You can be on Entrepreneur’s cover!

This U.S.-Made Pasta Brand Claims to Be 'Italy's No. 1 Brand of Pasta.' Now They're Facing Legal Trouble After two customers purchased Barilla pasta under the impression it was made in Italy, they are taking action.

By Sam Silverman

entrepreneur daily

Opinions expressed by Entrepreneur contributors are their own.

Photo by Patrick Pleul/picture alliance via Getty Images)

The Barilla pasta brand has found itself in some hot water over the Italian staple's city of origin.

Two customers, Matthew Sinatro and Jessica Prost, filed a lawsuit against the company after purchasing several boxes of Barilla pasta under the impression it was made in Italy. However, despite the company's slogan as "Italy's No. 1 brand of pasta," its products are produced in Iowa and New York.

With its slogan and the Italian flag on its packaging, the customers accused the brand of misleading consumers with its marketing, stating Barilla is "further perpetuating the notion that the products are authentic pastas from Italy," according to the lawsuit.

However, Barilla discloses on its website that products distributed in the U.S come from its local plants and not overseas, claiming to use the original machinery from Parma, Italy.

Barilla Pasta that is sold in the United States is made in our plants in Ames, IA and Avon, NY, with a few exceptions. Barilla Tortellini and Barilla Oven Ready Lasagne are made in Italy. Our Barilla Italy products state "Product of Italy, Distributed by Barilla America, Inc." on the packaging.

Furthermore, Barilla said its trademark is used to "invoke the company's Italian roots through generalized representations of the brand as a whole," and isn't meant for deception, according to the lawsuit.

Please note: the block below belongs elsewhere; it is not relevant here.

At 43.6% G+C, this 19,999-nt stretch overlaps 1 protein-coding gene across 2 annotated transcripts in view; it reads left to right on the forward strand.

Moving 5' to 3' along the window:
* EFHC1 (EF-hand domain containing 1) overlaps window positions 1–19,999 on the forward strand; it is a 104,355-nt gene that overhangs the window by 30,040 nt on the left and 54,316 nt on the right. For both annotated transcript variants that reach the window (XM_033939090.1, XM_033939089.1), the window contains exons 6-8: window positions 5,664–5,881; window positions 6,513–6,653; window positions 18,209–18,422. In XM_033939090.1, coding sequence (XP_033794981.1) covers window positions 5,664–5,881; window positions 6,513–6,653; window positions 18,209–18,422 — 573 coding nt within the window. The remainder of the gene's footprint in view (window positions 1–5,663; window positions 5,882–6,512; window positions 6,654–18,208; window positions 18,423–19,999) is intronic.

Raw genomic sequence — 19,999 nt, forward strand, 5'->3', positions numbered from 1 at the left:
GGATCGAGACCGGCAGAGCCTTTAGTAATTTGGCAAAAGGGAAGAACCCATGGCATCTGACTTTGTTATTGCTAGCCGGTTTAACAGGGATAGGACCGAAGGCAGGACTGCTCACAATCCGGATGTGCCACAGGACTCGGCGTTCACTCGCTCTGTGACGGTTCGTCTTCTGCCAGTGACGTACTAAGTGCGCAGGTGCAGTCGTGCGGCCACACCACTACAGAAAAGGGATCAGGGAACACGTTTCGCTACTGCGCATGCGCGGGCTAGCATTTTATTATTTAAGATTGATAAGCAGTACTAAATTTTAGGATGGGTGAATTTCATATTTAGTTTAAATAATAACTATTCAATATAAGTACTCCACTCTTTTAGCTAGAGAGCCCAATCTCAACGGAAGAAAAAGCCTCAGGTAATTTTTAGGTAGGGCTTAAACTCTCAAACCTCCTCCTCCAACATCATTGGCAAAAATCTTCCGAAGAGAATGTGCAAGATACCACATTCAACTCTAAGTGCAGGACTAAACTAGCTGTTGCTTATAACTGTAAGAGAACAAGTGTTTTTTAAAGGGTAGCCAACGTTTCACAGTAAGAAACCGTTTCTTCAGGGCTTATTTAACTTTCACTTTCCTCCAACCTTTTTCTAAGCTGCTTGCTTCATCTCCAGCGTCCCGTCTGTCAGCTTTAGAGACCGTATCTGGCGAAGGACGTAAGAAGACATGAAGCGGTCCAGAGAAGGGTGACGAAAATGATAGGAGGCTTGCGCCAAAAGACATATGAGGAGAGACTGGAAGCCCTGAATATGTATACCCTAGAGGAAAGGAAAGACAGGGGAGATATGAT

Despite the brand's transparency online, a judge denied Barilla's motion to dismiss the lawsuit stating the customers suffered "economic injury" after purchasing the pasta under the false notion it was made in Italy. In addition to seeking monetary compensation, Sinatro and Prost are asking the court to stop the brand from using Italian likenesses in its branding.

"The most recent decision in the ongoing legal matter simply reflects the Court's early conclusion that the lawsuit can proceed," the brand said in response to the ruling in an official statement to Entrepreneur.

The statement continued: "Barilla remains committed to vigorously defend against these unfounded claims, as the wording on the box clearly states: 'Made in the U.S.A. with U.S.A. and imported ingredients.' We're very proud of the brand's Italian heritage, the company's Italian know-how, and the quality of our pasta in the U.S. and globally."

This isn't the first time customers have sued a brand for misrepresenting its products manufacturing location. A California-based man is suing Texas Pete Hot Sauce, which is made in North Carolina, for false advertising, claiming it is taking profits away from brands that are actually authentic to the region.

Sam Silverman

Content Strategy Editor

Sam Silverman is a content strategy editor at Entrepreneur Media. She specializes in search engine optimization (SEO), and her work can be found in The US Sun, Nicki Swift, In Touch Weekly, Life & Style and Health. She writes for our news team with a focus on investigating scandals. Her coverage and expertise span from business news, entrepreneurship, technology, and true crime, to the latest in entertainment and TV news. Sam is a graduate of Lehigh University and currently resides in NYC. 

Want to be an Entrepreneur Leadership Network contributor? Apply now to join.

Side Hustle

I've Had a Secret Side Hustle for Decades. It Keeps Tens of Thousands of Dollars in My Pocket — and Gets Me Into Places I Wouldn't Go Otherwise.

When Cliff Smith lost his job, he picked up an under-the-radar gig that would make it possible to keep dining out — something he and his wife love to do.

Business News

Google Is Reportedly Considering a Subscription Fee for AI-Enhanced Internet Searches

We had access to the core Google AI search experience, which is currently being tried in beta for select users. Here's what we found.

Business News

Apple, Amazon Cutting Hundreds of Jobs as Tech Layoffs Continue

Both companies are slashing workers across divisions.

Business News

Amazon Is Trading Its 'Just Walk Out' AI Technology For 'Smart' Carts — And AI Reportedly Needed Humans to Do the Job Right

Just Walk Out's AI relied on more than a thousand human workers in India reviewing videos of what U.S. Amazon Fresh shoppers selected.